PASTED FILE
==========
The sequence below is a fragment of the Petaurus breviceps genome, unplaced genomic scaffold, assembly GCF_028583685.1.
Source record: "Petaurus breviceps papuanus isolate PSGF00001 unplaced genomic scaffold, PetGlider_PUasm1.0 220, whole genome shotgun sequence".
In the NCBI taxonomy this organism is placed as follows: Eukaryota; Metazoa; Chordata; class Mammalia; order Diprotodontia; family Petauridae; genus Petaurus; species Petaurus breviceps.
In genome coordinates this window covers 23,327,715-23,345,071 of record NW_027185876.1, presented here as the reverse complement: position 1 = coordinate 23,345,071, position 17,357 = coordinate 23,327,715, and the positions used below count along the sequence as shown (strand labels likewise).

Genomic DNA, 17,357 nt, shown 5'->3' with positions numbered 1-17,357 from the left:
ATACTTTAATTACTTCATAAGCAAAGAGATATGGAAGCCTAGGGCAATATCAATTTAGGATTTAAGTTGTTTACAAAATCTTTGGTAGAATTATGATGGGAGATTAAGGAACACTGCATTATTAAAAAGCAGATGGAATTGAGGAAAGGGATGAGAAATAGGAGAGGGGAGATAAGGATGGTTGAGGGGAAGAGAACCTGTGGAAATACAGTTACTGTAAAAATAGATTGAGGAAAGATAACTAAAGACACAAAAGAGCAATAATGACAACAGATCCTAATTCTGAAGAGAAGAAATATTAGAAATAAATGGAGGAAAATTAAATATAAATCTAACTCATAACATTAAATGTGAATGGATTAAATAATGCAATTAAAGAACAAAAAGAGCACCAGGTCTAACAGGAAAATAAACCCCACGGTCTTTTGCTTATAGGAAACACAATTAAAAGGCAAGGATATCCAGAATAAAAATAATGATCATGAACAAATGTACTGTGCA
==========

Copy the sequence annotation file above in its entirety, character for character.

The sequence below is a fragment of the Petaurus breviceps genome, unplaced genomic scaffold, assembly GCF_028583685.1.
Source record: "Petaurus breviceps papuanus isolate PSGF00001 unplaced genomic scaffold, PetGlider_PUasm1.0 220, whole genome shotgun sequence".
In the NCBI taxonomy this organism is placed as follows: Eukaryota; Metazoa; Chordata; class Mammalia; order Diprotodontia; family Petauridae; genus Petaurus; species Petaurus breviceps.
In genome coordinates this window covers 23,327,715-23,345,071 of record NW_027185876.1, presented here as the reverse complement: position 1 = coordinate 23,345,071, position 17,357 = coordinate 23,327,715, and the positions used below count along the sequence as shown (strand labels likewise).

Genomic DNA, 17,357 nt, shown 5'->3' with positions numbered 1-17,357 from the left:
ATACTTTAATTACTTCATAAGCAAAGAGATATGGAAGCCTAGGGCAATATCAATTTAGGATTTAAGTTGTTTACAAAATCTTTGGTAGAATTATGATGGGAGATTAAGGAACACTGCATTATTAAAAAGCAGATGGAATTGAGGAAAGGGATGAGAAATAGGAGAGGGGAGATAAGGATGGTTGAGGGGAAGAGAACCTGTGGAAATACAGTTACTGTAAAAATAGATTGAGGAAAGATAACTAAAGACACAAAAGAGCAATAATGACAACAGATCCTAATTCTGAAGAGAAGAAATATTAGAAATAAATGGAGGAAAATTAAATATAAATCTAACTCATAACATTAAATGTGAATGGATTAAATAATGCAATTAAAGAACAAAAAGAGCACCAGGTCTAACAGGAAAATAAACCCCACGGTCTTTTGCTTATAGGAAACACAATTAAAAGGCAAGGATATCCAGAATAAAAATAATGATCATGAACAAATGTACTGTGCA